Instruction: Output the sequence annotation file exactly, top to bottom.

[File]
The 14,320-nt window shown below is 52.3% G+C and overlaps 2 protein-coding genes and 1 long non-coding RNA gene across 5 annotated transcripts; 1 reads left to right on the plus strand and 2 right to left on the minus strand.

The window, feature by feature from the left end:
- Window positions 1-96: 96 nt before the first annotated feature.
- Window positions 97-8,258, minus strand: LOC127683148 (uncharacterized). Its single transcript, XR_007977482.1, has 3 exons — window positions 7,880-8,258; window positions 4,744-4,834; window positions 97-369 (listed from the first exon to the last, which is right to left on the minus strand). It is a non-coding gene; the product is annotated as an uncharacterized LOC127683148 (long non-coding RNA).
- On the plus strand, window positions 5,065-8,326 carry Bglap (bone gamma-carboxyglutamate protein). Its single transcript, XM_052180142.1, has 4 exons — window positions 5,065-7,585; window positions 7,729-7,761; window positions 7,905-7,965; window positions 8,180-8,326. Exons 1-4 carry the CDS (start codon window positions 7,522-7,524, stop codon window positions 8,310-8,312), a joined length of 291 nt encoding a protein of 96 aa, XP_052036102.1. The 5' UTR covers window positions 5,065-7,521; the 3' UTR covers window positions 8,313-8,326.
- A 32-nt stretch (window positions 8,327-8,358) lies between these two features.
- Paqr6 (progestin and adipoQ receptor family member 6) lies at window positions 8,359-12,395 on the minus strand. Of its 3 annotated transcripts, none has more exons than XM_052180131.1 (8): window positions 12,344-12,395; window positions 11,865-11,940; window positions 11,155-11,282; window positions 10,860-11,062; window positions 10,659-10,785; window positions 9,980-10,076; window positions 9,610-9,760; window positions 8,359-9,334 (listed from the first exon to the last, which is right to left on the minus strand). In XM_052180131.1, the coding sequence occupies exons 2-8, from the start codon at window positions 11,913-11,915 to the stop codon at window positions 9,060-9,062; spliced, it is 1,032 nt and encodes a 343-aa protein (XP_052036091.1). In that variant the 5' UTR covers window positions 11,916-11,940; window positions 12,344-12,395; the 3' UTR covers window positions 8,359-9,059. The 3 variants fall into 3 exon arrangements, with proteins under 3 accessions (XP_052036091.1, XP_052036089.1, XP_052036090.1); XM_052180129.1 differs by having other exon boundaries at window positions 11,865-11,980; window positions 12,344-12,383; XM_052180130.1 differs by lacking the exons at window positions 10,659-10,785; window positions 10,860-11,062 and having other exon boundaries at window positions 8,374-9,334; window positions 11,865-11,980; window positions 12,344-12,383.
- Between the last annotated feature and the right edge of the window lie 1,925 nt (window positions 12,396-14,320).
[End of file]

The 14,320-nt window shown below is 52.3% G+C and overlaps 2 protein-coding genes and 1 long non-coding RNA gene across 5 annotated transcripts; 1 reads left to right on the plus strand and 2 right to left on the minus strand.

The window, feature by feature from the left end:
- Window positions 1-96: 96 nt before the first annotated feature.
- Window positions 97-8,258, minus strand: LOC127683148 (uncharacterized). Its single transcript, XR_007977482.1, has 3 exons — window positions 7,880-8,258; window positions 4,744-4,834; window positions 97-369 (listed from the first exon to the last, which is right to left on the minus strand). It is a non-coding gene; the product is annotated as an uncharacterized LOC127683148 (long non-coding RNA).
- On the plus strand, window positions 5,065-8,326 carry Bglap (bone gamma-carboxyglutamate protein). Its single transcript, XM_052180142.1, has 4 exons — window positions 5,065-7,585; window positions 7,729-7,761; window positions 7,905-7,965; window positions 8,180-8,326. Exons 1-4 carry the CDS (start codon window positions 7,522-7,524, stop codon window positions 8,310-8,312), a joined length of 291 nt encoding a protein of 96 aa, XP_052036102.1. The 5' UTR covers window positions 5,065-7,521; the 3' UTR covers window positions 8,313-8,326.
- A 32-nt stretch (window positions 8,327-8,358) lies between these two features.
- Paqr6 (progestin and adipoQ receptor family member 6) lies at window positions 8,359-12,395 on the minus strand. Of its 3 annotated transcripts, none has more exons than XM_052180131.1 (8): window positions 12,344-12,395; window positions 11,865-11,940; window positions 11,155-11,282; window positions 10,860-11,062; window positions 10,659-10,785; window positions 9,980-10,076; window positions 9,610-9,760; window positions 8,359-9,334 (listed from the first exon to the last, which is right to left on the minus strand). In XM_052180131.1, the coding sequence occupies exons 2-8, from the start codon at window positions 11,913-11,915 to the stop codon at window positions 9,060-9,062; spliced, it is 1,032 nt and encodes a 343-aa protein (XP_052036091.1). In that variant the 5' UTR covers window positions 11,916-11,940; window positions 12,344-12,395; the 3' UTR covers window positions 8,359-9,059. The 3 variants fall into 3 exon arrangements, with proteins under 3 accessions (XP_052036091.1, XP_052036089.1, XP_052036090.1); XM_052180129.1 differs by having other exon boundaries at window positions 11,865-11,980; window positions 12,344-12,383; XM_052180130.1 differs by lacking the exons at window positions 10,659-10,785; window positions 10,860-11,062 and having other exon boundaries at window positions 8,374-9,334; window positions 11,865-11,980; window positions 12,344-12,383.
- Between the last annotated feature and the right edge of the window lie 1,925 nt (window positions 12,396-14,320).